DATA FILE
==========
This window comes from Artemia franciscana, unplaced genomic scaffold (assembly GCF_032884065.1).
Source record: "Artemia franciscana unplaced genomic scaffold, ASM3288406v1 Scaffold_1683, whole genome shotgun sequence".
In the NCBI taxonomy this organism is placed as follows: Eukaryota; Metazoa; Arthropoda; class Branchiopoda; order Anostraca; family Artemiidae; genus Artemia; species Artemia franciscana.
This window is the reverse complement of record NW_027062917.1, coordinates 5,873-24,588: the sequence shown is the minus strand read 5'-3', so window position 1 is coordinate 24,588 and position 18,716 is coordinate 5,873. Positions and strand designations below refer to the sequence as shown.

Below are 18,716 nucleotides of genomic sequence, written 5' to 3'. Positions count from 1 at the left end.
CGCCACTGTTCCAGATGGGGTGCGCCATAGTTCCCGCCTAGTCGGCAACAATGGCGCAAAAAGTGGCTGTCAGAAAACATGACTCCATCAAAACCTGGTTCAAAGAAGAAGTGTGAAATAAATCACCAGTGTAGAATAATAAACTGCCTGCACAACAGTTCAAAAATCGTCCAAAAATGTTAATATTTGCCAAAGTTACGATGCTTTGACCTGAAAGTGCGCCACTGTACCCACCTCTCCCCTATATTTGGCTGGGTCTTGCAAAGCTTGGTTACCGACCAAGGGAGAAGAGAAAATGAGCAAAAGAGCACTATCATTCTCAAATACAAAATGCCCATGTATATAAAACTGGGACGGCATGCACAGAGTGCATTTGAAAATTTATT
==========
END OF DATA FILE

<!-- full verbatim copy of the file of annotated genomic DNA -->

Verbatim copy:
This window comes from Artemia franciscana, unplaced genomic scaffold (assembly GCF_032884065.1).
Source record: "Artemia franciscana unplaced genomic scaffold, ASM3288406v1 Scaffold_1683, whole genome shotgun sequence".
In the NCBI taxonomy this organism is placed as follows: Eukaryota; Metazoa; Arthropoda; class Branchiopoda; order Anostraca; family Artemiidae; genus Artemia; species Artemia franciscana.
This window is the reverse complement of record NW_027062917.1, coordinates 5,873-24,588: the sequence shown is the minus strand read 5'-3', so window position 1 is coordinate 24,588 and position 18,716 is coordinate 5,873. Positions and strand designations below refer to the sequence as shown.

Below are 18,716 nucleotides of genomic sequence, written 5' to 3'. Positions count from 1 at the left end.
CGCCACTGTTCCAGATGGGGTGCGCCATAGTTCCCGCCTAGTCGGCAACAATGGCGCAAAAAGTGGCTGTCAGAAAACATGACTCCATCAAAACCTGGTTCAAAGAAGAAGTGTGAAATAAATCACCAGTGTAGAATAATAAACTGCCTGCACAACAGTTCAAAAATCGTCCAAAAATGTTAATATTTGCCAAAGTTACGATGCTTTGACCTGAAAGTGCGCCACTGTACCCACCTCTCCCCTATATTTGGCTGGGTCTTGCAAAGCTTGGTTACCGACCAAGGGAGAAGAGAAAATGAGCAAAAGAGCACTATCATTCTCAAATACAAAATGCCCATGTATATAAAACTGGGACGGCATGCACAGAGTGCATTTGAAAATTTATT